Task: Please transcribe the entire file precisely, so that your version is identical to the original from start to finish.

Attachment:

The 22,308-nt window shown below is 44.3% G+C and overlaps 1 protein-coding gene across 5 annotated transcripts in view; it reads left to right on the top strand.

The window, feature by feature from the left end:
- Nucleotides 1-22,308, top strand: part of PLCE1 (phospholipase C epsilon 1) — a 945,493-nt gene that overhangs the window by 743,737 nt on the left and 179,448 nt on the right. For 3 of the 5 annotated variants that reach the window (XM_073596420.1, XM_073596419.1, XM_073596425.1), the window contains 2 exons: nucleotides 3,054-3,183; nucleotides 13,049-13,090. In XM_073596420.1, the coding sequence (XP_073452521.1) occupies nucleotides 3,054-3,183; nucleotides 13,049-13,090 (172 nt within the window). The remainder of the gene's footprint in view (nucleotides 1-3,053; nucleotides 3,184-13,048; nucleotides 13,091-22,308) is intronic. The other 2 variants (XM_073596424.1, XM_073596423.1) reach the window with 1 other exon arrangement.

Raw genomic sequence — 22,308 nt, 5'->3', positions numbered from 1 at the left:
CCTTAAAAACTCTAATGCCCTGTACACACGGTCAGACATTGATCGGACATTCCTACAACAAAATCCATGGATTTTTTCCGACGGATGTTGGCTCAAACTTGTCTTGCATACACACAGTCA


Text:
The 22,308-nt window shown below is 44.3% G+C and overlaps 1 protein-coding gene across 5 annotated transcripts in view; it reads left to right on the top strand.

The window, feature by feature from the left end:
- Nucleotides 1-22,308, top strand: part of PLCE1 (phospholipase C epsilon 1) — a 945,493-nt gene that overhangs the window by 743,737 nt on the left and 179,448 nt on the right. For 3 of the 5 annotated variants that reach the window (XM_073596420.1, XM_073596419.1, XM_073596425.1), the window contains 2 exons: nucleotides 3,054-3,183; nucleotides 13,049-13,090. In XM_073596420.1, the coding sequence (XP_073452521.1) occupies nucleotides 3,054-3,183; nucleotides 13,049-13,090 (172 nt within the window). The remainder of the gene's footprint in view (nucleotides 1-3,053; nucleotides 3,184-13,048; nucleotides 13,091-22,308) is intronic. The other 2 variants (XM_073596424.1, XM_073596423.1) reach the window with 1 other exon arrangement.

Raw genomic sequence — 22,308 nt, 5'->3', positions numbered from 1 at the left:
CCTTAAAAACTCTAATGCCCTGTACACACGGTCAGACATTGATCGGACATTCCTACAACAAAATCCATGGATTTTTTCCGACGGATGTTGGCTCAAACTTGTCTTGCATACACACAGTCA